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The Scotch Whisky Association’s New Barrel Rules Could Change the Spirit’s Future

The spirit of experimentation is alive and well in Scotland, and it's both applauded and a little feared.

Old aged traditional wooden barrels with wine in a vault lined up in cool and dark cellar in Italy, Porto, Portugal, France; Shutterstock ID 1367965925; Notes: Robb Report—Whisky Auction Shutterstock

In spite of what might seem like an infinite range of flavors and other individualities, Scotch whisky is one of the most heavily regulated spirits in the world, thanks to guidelines established in 2009 and strictly enforced by the Scotch Whisky Association.

To be called “scotch” of course, the liquid has to have been distilled and aged in Scotland. But it also must be made with a fermented mixture that includes water and malted barley and has to have been aged for at least three years (although no distillery in its right mind would bottle a whisky so young) in oaken barrels that are no larger than 700 liters (185 gallons).

While the distillate’s components have a definite influence on a whisky’s character, it is the barrels in which the spirits are aged that have the most dramatic effect on the finished product’s color and taste. For years, American oak ex-bourbon barrels and European oak sherry casks have been the norm for aging Scotch whiskies. But now for the first time, the regulatory whisky-maturing door has been opened wider, for the SWA has just approved the aging—not just the finishing—of single malts in a wider selection of oak, including barrels previously used for maturing spirits such as tequila, mezcal, cachaça, baijiu and shochu, to name but a few. In time, this may introduce a whole new spectrum of single malt whisky flavors. Traditionalists are of course alarmed, and the new vanguard intrigued, as are more than a few master blenders and distillers.

The master distiller behind the Dalmore whiskies, Richard Paterson is such a one. “It is great news for the industry and consumers that the SWA is taking forward-thinking steps to keep Scotch whisky relevant in the modern world,” he says.


“Innovation and cask-curation are particularly important to me on the Dalmore and Jura Single Malt, and this extra versatility will certainly enable us to explore new possibilities,” he says. “However, as custodians of whisky making, we must continue to ensure the integrity and character of our spirit. It will become increasingly important that we protect our traditions in order that Scotch whisky continues to be held in high regard around the world.”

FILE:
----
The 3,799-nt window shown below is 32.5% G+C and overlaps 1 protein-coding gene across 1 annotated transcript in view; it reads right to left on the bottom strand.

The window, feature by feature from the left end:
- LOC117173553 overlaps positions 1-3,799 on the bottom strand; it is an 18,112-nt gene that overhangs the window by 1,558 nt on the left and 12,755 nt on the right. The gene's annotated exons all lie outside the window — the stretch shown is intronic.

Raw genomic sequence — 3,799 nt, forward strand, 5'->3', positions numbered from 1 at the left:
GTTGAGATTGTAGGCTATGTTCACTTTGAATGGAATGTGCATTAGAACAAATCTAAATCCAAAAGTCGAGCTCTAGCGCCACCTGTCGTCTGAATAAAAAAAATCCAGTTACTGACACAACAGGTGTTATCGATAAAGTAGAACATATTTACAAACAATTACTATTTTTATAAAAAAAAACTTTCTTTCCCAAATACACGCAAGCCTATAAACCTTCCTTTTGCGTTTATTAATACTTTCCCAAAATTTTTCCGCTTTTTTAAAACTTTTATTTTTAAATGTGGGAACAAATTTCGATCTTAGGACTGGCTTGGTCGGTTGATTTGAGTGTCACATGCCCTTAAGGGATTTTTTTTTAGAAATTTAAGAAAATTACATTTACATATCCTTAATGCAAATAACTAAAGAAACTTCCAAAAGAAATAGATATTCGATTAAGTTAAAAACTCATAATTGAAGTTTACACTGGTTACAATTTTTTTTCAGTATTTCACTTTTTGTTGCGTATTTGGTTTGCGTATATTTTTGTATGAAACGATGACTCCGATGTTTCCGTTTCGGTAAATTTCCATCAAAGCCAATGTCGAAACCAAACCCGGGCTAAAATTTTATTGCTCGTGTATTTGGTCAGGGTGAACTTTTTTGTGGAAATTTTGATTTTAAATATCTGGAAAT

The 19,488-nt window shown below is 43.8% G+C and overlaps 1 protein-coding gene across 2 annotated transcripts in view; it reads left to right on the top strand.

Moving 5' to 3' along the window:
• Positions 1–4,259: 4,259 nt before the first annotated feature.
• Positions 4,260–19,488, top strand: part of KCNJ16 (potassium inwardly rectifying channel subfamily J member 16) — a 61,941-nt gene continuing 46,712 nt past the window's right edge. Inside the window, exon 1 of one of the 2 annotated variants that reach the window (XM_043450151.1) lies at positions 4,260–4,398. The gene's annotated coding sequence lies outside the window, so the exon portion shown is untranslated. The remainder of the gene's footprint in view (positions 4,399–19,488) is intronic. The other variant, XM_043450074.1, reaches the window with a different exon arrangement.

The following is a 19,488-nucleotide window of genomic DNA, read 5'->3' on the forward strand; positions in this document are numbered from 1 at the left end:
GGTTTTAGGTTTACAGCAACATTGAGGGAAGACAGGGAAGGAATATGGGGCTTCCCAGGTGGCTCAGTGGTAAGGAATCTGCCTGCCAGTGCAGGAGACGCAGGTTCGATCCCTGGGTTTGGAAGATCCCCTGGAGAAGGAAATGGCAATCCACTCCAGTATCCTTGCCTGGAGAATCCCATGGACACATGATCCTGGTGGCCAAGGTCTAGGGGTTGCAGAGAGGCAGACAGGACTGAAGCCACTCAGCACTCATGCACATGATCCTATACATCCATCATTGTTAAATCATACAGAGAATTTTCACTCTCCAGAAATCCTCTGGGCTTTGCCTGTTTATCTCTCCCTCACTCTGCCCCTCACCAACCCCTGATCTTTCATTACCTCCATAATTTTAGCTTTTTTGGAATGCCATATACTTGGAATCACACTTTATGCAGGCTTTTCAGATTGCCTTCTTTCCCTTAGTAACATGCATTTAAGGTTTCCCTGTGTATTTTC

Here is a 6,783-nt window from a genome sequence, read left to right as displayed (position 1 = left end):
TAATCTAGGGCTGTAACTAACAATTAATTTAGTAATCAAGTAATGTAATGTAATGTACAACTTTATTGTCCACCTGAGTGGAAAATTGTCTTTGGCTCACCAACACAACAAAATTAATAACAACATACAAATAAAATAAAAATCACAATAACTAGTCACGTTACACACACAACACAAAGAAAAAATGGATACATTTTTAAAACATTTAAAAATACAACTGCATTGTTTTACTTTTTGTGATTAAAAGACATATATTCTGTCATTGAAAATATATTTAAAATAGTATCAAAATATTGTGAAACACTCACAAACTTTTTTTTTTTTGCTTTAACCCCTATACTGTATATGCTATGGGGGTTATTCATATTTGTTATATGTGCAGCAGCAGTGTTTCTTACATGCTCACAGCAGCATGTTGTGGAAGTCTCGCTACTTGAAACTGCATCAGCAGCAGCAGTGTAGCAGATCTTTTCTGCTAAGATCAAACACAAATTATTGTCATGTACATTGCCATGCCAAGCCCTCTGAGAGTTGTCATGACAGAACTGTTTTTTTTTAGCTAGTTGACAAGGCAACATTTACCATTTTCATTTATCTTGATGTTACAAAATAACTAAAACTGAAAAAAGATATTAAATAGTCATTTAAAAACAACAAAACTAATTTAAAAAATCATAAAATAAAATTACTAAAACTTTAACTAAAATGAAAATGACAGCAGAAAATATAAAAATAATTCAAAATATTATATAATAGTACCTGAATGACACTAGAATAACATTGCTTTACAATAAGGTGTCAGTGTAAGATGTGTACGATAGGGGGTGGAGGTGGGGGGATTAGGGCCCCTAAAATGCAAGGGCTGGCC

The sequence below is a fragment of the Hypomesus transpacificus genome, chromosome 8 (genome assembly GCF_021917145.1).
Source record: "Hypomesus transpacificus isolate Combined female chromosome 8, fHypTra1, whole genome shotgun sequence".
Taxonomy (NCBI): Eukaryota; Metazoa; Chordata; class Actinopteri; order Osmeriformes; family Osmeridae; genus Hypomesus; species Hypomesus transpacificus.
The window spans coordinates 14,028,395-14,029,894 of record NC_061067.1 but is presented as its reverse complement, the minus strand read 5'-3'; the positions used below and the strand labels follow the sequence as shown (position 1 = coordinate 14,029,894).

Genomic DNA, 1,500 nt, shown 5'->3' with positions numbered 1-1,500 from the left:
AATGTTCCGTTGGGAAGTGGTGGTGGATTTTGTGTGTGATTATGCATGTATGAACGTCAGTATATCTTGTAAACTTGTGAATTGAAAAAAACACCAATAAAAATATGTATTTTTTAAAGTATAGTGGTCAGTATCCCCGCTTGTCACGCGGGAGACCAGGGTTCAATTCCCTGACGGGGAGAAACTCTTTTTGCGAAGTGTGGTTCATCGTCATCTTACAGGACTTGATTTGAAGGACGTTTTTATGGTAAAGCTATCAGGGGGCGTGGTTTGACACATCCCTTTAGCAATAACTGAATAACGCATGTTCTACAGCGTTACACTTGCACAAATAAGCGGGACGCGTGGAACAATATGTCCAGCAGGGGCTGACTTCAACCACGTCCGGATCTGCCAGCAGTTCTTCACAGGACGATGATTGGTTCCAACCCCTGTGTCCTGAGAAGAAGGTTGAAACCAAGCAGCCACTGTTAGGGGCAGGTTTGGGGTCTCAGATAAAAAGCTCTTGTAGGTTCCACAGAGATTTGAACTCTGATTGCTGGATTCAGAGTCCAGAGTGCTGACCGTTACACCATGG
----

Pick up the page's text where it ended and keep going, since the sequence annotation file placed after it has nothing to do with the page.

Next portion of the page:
New rules aside, the SWA still does plan to preserve tradition, as Paterson does. Part of the new rules states: “Regardless of the type of cask used, the resulting product must have the traditional colour, taste and aroma characteristics of Scotch whisky.”

Sandy Hyslop, master blender for Chivas Brothers as well for the company’s Royal Salute blended whiskies, shares Paterson’s mix of enthusiasm and caution.

“As a blender, and someone who is creating new products, it’s quite exciting to be able to use new casks,” says Hyslop. “We have lots of rules to product the integrity of Scotch whisky, and that’s really important. But to be able to experiment and fill different casks with different types of woods is something completely new. I’ve been 36 years in the business, and I’ve not been allowed to do it before. Some of them may not work, some of them might.”

No one knows this better than Bill Lumsden, director of distilling, whisky creation and whisky stocks for Glenmorangie and Ardbeg, and who has become legendary for his pioneering finishing techniques, beginning in 1994 when he decided to finish Glenmorangie 10-Year-Old single malt for two additional years in port pipes. The result was Glenmorangie Portwood (today’s Quinta Ruban, which is now being finished for a total of four years in port pipes).

“The relaxation of the rules potentially offers us more opportunities to innovate,” says Lumsden. “However, I always approach such projects with the view, ‘Will this actually give a good-tasting product?’ and I am not convinced that some of the new cask types will actually do this.

The SWA has set up a panel of expert blenders to police any innovations to be sure they still adhere to the rest of the rules, and has developed a test in partnership with the Scotch Whisky Research Institute, he says.

It will be years before consumers can have a chance to weigh in on any whiskies aged in new woods. But we look forward to trying them when they’re ready for us.

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